One of the main challenges in organizing D&D Adventurers League games at a convention is determining your schedule of games. Keeping the following factors in mind can help make your convention a success.
Your convention’s days and venue hours will determine how many sessions (also known as “slots”) of play you can offer. I’ve seen the best success with sessions starting every five to six hours. That format allows for a one to two-hour break in between each four-hour adventure. If you don’t allow for a break between sessions, you’re very likely to have adventures start running behind as the day progresses, since people will need to run off to grab food between games.
A three-slot schedule following that format might have games starting at 9 a.m., 2 p.m., and 7 p.m. Venues with shorter hours may prefer a two-slot schedule with games starting at 10 a.m. and 4 p.m., for example. Some D&D Adventurers League adventures, such as the introductory adventures each season (discussed later), don’t have to follow this schedule. However, most adventures fit well into four-hour slots with breaks between. Eight-hour adventures such as DDEX1-11 Dark Pyramid of Sorcerer’s Isle and DDEX2-9 Eye of the Tempest can be run in a double slot using the four-hour format.
Some conventions try to stagger their start times, for example having four-hour adventures starting at 10 a.m., 12 noon, 2 p.m, 4 p.m., etc. While that format may appear to be more flexible, in practice most players tend to end up with less flexibility. When their current game ends, several other tables are still in progress. Many players tend to just play whatever’s starting next, whether they really wanted to or not. Having all games on the same schedule ends up giving the majority of players more choices, as there will be more games to choose from at the next start time. It also tends to make the preregistration process easier for both organizers and participants to navigate.
Convention capacity depends on several factors: table space, DMs, and players. Your convention’s capacity is limited by whichever of these factors is in shortest supply. You can increase your capacity by increasing whichever factor is currently limiting you:
- If you’re limited by table space, you may not have a lot of options. However, you can try asking your convention organizer for more space. You may be able to provide historical play numbers to make your case.
- If you’re limited by number of DMs, you’ll want to wrangle more. Lack of DMs is a common limiting factor, and the next part of this series will offer some tips on how to chase up more DMs.
- If you’re limited by number of players, consider advertising more, such as by posting in social media, distributing flyers at local game stores or clubs, and getting some word-of-mouth going about any cool events you’ll have. Make sure to add your convention to the official AL Convention Map, too.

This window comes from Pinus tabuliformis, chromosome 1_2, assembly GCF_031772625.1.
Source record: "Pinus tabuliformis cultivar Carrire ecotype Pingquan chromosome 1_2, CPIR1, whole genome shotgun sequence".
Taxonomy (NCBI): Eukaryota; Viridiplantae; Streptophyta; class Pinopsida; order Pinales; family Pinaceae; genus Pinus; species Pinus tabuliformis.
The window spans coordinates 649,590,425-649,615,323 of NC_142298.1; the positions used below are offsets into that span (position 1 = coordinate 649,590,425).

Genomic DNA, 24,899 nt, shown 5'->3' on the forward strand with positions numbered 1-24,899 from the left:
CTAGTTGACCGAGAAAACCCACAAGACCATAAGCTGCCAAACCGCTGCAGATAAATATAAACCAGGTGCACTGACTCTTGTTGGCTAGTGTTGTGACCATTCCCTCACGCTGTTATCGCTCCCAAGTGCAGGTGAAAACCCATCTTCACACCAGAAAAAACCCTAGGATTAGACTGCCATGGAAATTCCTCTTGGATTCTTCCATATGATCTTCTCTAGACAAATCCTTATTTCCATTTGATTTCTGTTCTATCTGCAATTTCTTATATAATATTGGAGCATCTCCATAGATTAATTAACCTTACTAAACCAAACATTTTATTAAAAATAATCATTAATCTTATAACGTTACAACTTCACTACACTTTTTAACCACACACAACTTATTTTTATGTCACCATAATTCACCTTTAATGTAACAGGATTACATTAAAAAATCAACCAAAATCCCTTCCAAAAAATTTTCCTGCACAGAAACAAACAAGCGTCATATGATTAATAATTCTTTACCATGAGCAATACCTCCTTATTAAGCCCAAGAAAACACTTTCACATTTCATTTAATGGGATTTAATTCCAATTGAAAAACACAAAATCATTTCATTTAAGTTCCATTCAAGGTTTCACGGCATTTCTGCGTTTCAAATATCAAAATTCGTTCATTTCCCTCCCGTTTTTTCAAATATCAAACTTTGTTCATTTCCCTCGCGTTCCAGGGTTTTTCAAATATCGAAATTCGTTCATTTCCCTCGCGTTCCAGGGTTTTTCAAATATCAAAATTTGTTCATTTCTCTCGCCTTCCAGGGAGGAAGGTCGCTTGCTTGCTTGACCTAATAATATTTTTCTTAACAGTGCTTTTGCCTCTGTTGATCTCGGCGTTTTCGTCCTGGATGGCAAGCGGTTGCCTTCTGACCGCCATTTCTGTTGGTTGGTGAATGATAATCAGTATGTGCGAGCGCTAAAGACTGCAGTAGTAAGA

Capacity may not be the same in every session. You might be expecting more players on Saturday than on Friday, for example, and should plan for a larger capacity accordingly.
Before your convention starts, you’ll want to post a schedule. This is your initial prediction of how many tables of each adventure will run in each time slot. Doing so lets you start assigning Dungeon Masters to specific adventures and lets players start to preregister. The larger your event, the earlier you’ll want to post the schedule. Larger cons normally post their schedules several months in advance.
Selecting which adventures to run tends to be more art than science, but here are some guidelines:
- Newer adventures tend to be in high demand. In particular, if you have a premier or regional preview, nearly all your attendees of the appropriate level will want to play it. Offer enough sessions and tables so that they can. (Procedures for requesting premieres, regional previews, and even D&D Epics were discussed earlier, in Part 2 of this series.)
- There’s no point in offering a bunch of tier 2 or tier 3 adventures if your attendees won’t be able to play them. Conversely, if you know you’ll have a lot of people with tier 2 characters, try to offer several different tier 2 adventures in as many sessions as possible. Try to predict demand from attendance at past conventions in your area and the current level of players at local stores.
- As new players join the campaign and/or increase in level, some of the older adventures may see a resurgence in demand. If you find you’re short on new adventures at a particular tier, consider offering some older adventures of that tier. For example, if you know you’ll have a lot of tier 2 players but only have a couple of new tier 2 adventures, you could supplement your schedule with some of the season one, tier 2 adventures such as DDEX1-10 Tyranny in Phlan. Many players’ characters only reached tier 2 after that adventure ran in most stores, and would be eager to play it.
- Most importantly: Always have a tier 1 or introductory adventure (DDEX *-1) for new players to walk up and play. Intro adventures with their one-hour mini-missions are particularly good in a con environment, as new players can easily drop in and out. New players often have activities elsewhere at the con, on a schedule that may not match your D&D Adventurers League events. When a new player arrives at 3:30 p.m. asking to play D&D, it’s best to avoid asking them to come back at 7 p.m. If you have intro adventures running, you can slip new players into a table as soon as the next mini-mission starts. Invite them to get familiar with a pregenerated character in the meantime!
- Two-hour adventures such as DDEX2-11 Oubliette of Fort Iron and DDEX2-12 Dark Rites at Fort Dalton can either be scheduled back-to-back in a single four-hour slot or run in one slot each. If you run them back-to-back, make sure you are confident in the pacing skills of the DMs who will be running them. If you run them in separate four-hour slots, your players won’t get as much adventuring done. However, you’ll have fewer pacing problems, and players will have some extra time at the end for meal breaks, vendor browsing, or the like. Scheduling two-hour adventurers in four-hour slots works particularly well in the last slot of the day, since ending a bit early can be a welcome respite for gamers who can tend to fade toward the end of a grueling convention day.